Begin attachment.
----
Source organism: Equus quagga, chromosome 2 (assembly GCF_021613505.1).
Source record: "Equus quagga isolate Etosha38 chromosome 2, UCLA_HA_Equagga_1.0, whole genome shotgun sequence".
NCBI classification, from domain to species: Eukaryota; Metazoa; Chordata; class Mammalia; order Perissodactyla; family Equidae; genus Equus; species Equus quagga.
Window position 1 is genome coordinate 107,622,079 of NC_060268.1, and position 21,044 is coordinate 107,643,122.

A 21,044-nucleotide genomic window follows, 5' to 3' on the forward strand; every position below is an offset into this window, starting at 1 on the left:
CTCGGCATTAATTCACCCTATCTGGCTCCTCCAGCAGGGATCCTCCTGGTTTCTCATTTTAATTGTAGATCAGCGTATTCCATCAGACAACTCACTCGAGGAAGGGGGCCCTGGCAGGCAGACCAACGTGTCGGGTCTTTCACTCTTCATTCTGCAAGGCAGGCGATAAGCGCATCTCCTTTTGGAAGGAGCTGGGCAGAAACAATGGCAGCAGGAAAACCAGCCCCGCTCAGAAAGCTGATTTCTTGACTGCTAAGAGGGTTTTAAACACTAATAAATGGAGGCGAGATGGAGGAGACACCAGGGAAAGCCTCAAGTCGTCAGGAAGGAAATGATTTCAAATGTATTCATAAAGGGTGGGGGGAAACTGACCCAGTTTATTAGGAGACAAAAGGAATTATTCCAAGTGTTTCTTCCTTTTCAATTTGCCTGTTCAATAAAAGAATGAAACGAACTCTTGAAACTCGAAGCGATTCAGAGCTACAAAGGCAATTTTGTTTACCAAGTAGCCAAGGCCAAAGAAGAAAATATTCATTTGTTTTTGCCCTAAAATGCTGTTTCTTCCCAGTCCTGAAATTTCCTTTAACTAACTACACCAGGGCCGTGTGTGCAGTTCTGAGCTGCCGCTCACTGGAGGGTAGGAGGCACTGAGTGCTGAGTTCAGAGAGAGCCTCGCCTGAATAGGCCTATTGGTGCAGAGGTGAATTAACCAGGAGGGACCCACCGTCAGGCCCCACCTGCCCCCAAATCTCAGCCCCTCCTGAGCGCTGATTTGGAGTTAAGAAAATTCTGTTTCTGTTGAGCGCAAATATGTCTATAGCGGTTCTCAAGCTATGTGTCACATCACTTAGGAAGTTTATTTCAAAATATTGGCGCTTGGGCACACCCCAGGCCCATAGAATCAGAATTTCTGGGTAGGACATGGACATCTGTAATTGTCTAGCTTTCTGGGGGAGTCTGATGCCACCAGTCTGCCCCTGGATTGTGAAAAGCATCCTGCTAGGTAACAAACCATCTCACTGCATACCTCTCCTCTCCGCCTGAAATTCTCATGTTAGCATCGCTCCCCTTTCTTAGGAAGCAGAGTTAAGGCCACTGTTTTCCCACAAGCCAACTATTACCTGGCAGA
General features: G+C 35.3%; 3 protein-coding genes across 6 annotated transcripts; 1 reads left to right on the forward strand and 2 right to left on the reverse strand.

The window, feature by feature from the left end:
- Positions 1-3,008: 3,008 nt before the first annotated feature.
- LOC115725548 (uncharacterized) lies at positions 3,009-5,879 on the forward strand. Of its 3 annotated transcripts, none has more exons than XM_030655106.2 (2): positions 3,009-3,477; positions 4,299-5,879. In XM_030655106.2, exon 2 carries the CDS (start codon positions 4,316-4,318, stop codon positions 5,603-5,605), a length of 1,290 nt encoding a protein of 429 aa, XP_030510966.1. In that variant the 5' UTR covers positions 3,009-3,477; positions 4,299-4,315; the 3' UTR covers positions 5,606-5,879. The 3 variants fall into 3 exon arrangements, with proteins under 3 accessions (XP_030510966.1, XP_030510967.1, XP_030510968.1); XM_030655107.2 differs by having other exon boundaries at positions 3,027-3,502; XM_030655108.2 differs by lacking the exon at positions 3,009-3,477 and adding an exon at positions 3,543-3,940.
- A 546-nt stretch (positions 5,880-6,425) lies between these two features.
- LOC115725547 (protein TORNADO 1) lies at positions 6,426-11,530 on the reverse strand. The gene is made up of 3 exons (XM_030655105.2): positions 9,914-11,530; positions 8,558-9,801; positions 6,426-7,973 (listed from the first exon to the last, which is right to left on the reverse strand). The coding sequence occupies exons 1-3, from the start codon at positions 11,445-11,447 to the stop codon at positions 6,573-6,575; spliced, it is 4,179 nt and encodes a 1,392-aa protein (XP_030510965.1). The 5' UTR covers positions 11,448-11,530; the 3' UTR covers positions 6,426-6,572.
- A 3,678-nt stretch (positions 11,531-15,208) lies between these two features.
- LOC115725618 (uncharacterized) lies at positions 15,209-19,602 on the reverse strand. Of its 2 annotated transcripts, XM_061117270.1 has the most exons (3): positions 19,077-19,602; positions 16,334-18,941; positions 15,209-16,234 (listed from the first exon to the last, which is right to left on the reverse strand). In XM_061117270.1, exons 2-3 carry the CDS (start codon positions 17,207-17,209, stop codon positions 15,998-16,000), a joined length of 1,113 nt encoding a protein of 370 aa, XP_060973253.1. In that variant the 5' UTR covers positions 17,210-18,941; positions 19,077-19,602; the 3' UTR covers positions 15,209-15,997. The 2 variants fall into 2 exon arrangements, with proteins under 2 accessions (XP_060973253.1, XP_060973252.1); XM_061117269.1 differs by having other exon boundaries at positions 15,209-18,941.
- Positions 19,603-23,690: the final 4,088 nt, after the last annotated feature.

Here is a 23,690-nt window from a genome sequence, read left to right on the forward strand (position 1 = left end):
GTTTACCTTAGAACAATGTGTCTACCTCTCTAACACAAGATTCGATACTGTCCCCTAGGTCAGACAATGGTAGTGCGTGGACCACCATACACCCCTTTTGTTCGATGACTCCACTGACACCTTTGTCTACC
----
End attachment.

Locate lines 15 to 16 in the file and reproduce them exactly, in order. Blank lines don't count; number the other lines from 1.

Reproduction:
- Positions 19,603-23,690: the final 4,088 nt, after the last annotated feature.

Here is a 23,690-nt window from a genome sequence, read left to right on the forward strand (position 1 = left end):